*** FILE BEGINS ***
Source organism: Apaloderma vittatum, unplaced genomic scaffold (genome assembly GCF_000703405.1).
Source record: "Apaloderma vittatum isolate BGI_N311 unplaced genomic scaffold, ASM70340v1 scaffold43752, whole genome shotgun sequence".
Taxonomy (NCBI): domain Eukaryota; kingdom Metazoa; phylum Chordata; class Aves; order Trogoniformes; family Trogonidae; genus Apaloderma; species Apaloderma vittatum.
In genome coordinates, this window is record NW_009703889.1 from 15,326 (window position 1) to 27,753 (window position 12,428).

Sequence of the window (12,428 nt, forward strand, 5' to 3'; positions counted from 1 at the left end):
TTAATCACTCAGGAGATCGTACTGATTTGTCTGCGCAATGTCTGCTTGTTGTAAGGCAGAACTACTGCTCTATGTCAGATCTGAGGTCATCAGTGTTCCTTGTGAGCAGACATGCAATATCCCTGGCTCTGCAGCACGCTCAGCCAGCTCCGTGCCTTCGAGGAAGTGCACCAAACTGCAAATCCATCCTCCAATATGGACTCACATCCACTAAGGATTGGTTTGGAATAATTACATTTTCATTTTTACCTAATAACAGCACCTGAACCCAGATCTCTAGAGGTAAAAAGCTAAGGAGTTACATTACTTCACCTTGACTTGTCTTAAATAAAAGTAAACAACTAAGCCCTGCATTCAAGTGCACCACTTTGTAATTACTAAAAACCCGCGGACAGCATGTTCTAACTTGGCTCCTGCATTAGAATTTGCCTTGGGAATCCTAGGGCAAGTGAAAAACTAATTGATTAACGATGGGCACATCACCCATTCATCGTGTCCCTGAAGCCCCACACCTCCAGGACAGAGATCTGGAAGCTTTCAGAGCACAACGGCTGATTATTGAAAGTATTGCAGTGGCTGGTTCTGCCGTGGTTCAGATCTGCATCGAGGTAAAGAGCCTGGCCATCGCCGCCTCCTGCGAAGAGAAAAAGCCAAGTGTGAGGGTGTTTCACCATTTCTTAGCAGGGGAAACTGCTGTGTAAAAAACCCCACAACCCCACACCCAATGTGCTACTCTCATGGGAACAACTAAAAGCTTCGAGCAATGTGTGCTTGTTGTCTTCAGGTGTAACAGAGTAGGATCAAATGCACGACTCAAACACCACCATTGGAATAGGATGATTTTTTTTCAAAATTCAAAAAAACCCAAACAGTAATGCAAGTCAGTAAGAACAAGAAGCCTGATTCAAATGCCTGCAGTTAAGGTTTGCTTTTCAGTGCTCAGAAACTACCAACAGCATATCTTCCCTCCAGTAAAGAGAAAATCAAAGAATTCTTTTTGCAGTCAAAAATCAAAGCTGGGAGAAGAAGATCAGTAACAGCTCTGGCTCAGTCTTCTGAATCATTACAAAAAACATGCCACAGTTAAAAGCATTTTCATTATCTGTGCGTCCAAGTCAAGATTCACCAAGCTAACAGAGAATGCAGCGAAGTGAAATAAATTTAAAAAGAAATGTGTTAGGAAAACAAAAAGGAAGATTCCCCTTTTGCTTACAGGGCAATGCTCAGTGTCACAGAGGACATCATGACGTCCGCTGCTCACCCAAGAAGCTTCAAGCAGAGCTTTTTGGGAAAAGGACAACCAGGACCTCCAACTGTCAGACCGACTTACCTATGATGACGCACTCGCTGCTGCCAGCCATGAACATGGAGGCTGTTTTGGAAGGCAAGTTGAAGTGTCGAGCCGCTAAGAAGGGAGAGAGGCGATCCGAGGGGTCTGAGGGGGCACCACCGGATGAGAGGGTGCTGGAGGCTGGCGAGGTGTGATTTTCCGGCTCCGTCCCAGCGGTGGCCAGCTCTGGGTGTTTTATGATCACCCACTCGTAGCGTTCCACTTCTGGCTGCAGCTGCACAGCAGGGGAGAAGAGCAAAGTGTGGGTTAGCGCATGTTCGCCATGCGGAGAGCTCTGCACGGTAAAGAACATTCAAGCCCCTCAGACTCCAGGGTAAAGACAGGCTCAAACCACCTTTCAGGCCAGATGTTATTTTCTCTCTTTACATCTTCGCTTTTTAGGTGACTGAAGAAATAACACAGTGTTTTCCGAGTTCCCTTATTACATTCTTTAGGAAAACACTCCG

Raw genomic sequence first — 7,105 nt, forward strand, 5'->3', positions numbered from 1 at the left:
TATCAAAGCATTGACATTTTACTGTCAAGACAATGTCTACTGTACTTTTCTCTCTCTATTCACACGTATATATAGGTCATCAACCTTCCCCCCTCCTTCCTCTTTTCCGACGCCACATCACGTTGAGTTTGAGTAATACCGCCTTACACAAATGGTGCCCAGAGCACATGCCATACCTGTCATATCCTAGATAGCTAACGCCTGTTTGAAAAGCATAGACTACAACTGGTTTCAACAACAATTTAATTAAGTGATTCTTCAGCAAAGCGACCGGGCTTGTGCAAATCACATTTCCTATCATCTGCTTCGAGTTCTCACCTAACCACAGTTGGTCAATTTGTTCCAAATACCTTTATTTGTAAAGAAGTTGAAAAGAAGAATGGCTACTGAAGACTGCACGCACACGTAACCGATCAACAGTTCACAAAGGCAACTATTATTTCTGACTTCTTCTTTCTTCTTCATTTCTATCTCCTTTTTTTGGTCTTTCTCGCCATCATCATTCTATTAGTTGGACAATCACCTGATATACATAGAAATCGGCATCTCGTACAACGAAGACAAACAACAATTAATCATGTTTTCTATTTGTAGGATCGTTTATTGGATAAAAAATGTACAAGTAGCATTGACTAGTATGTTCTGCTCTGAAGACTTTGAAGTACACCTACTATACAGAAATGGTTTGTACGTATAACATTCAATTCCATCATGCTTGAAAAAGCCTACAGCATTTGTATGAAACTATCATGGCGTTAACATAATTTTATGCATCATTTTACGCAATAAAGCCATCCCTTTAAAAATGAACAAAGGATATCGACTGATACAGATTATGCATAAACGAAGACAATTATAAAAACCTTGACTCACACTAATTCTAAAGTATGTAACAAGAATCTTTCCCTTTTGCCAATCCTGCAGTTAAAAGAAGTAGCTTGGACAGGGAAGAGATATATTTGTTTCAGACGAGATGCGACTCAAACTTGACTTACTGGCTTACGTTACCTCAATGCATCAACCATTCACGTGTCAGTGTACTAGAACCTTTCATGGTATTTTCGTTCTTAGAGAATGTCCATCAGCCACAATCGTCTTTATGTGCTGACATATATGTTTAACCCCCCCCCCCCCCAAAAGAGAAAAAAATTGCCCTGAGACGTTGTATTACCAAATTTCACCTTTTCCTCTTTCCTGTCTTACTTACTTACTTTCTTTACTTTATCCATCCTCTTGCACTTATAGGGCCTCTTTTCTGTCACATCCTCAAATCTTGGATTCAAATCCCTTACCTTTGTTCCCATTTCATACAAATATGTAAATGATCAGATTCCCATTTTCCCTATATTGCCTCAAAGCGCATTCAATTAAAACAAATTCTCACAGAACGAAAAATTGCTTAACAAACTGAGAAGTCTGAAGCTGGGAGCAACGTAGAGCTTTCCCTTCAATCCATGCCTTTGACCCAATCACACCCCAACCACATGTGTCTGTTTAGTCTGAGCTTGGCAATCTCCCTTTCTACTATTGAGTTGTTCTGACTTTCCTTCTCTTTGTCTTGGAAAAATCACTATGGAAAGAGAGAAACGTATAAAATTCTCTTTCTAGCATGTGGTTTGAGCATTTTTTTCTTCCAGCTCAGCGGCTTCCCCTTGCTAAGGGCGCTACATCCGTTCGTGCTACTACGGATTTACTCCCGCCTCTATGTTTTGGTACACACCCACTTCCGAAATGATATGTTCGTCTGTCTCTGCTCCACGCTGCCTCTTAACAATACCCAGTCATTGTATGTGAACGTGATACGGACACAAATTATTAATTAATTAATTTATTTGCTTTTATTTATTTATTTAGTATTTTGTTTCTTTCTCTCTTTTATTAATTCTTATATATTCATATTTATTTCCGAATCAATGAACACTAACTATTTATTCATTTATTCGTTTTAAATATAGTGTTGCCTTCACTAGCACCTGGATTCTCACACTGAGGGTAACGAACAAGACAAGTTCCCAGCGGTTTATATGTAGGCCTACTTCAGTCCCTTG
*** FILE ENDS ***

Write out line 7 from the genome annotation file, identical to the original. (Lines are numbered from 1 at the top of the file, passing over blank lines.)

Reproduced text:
Raw genomic sequence first — 7,105 nt, forward strand, 5'->3', positions numbered from 1 at the left: